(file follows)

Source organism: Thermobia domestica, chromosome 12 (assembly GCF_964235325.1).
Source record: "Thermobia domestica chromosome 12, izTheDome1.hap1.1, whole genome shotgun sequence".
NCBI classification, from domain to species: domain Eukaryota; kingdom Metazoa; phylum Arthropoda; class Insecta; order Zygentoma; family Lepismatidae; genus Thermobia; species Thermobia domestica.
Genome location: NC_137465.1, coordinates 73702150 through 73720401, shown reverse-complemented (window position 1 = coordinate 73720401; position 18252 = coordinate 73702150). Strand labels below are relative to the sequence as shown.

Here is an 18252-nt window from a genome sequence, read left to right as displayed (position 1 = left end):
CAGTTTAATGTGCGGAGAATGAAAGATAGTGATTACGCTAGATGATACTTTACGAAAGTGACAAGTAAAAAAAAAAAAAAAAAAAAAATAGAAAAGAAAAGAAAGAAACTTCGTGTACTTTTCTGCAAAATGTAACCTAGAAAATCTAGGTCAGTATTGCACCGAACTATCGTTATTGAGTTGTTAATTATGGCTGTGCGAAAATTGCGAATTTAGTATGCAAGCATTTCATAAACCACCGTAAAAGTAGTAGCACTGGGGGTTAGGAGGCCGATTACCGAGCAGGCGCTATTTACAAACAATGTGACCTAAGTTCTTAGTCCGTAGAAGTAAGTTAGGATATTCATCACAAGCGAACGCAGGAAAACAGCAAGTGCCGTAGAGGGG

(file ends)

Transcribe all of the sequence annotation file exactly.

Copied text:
Source organism: Thermobia domestica, chromosome 12 (assembly GCF_964235325.1).
Source record: "Thermobia domestica chromosome 12, izTheDome1.hap1.1, whole genome shotgun sequence".
NCBI classification, from domain to species: domain Eukaryota; kingdom Metazoa; phylum Arthropoda; class Insecta; order Zygentoma; family Lepismatidae; genus Thermobia; species Thermobia domestica.
Genome location: NC_137465.1, coordinates 73702150 through 73720401, shown reverse-complemented (window position 1 = coordinate 73720401; position 18252 = coordinate 73702150). Strand labels below are relative to the sequence as shown.

Here is an 18252-nt window from a genome sequence, read left to right as displayed (position 1 = left end):
CAGTTTAATGTGCGGAGAATGAAAGATAGTGATTACGCTAGATGATACTTTACGAAAGTGACAAGTAAAAAAAAAAAAAAAAAAAAAATAGAAAAGAAAAGAAAGAAACTTCGTGTACTTTTCTGCAAAATGTAACCTAGAAAATCTAGGTCAGTATTGCACCGAACTATCGTTATTGAGTTGTTAATTATGGCTGTGCGAAAATTGCGAATTTAGTATGCAAGCATTTCATAAACCACCGTAAAAGTAGTAGCACTGGGGGTTAGGAGGCCGATTACCGAGCAGGCGCTATTTACAAACAATGTGACCTAAGTTCTTAGTCCGTAGAAGTAAGTTAGGATATTCATCACAAGCGAACGCAGGAAAACAGCAAGTGCCGTAGAGGGG